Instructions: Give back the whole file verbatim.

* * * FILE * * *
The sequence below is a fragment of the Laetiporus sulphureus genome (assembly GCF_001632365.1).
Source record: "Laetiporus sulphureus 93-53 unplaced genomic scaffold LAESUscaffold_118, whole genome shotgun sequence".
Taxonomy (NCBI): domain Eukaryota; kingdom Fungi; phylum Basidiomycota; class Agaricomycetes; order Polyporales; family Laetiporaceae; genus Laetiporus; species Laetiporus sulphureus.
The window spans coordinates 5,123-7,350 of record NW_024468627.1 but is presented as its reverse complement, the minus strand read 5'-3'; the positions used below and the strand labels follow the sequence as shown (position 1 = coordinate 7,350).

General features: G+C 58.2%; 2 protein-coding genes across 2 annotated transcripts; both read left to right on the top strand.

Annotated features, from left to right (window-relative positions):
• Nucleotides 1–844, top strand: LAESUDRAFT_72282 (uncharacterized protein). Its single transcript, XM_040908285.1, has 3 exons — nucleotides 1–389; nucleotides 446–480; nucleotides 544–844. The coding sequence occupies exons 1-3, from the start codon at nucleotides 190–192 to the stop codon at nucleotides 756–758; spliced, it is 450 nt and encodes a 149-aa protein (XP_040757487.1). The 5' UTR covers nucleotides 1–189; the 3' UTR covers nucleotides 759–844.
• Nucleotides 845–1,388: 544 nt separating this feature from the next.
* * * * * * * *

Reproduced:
The sequence below is a fragment of the Laetiporus sulphureus genome (assembly GCF_001632365.1).
Source record: "Laetiporus sulphureus 93-53 unplaced genomic scaffold LAESUscaffold_118, whole genome shotgun sequence".
Taxonomy (NCBI): domain Eukaryota; kingdom Fungi; phylum Basidiomycota; class Agaricomycetes; order Polyporales; family Laetiporaceae; genus Laetiporus; species Laetiporus sulphureus.
The window spans coordinates 5,123-7,350 of record NW_024468627.1 but is presented as its reverse complement, the minus strand read 5'-3'; the positions used below and the strand labels follow the sequence as shown (position 1 = coordinate 7,350).

General features: G+C 58.2%; 2 protein-coding genes across 2 annotated transcripts; both read left to right on the top strand.

Annotated features, from left to right (window-relative positions):
• Nucleotides 1–844, top strand: LAESUDRAFT_72282 (uncharacterized protein). Its single transcript, XM_040908285.1, has 3 exons — nucleotides 1–389; nucleotides 446–480; nucleotides 544–844. The coding sequence occupies exons 1-3, from the start codon at nucleotides 190–192 to the stop codon at nucleotides 756–758; spliced, it is 450 nt and encodes a 149-aa protein (XP_040757487.1). The 5' UTR covers nucleotides 1–189; the 3' UTR covers nucleotides 759–844.
• Nucleotides 845–1,388: 544 nt separating this feature from the next.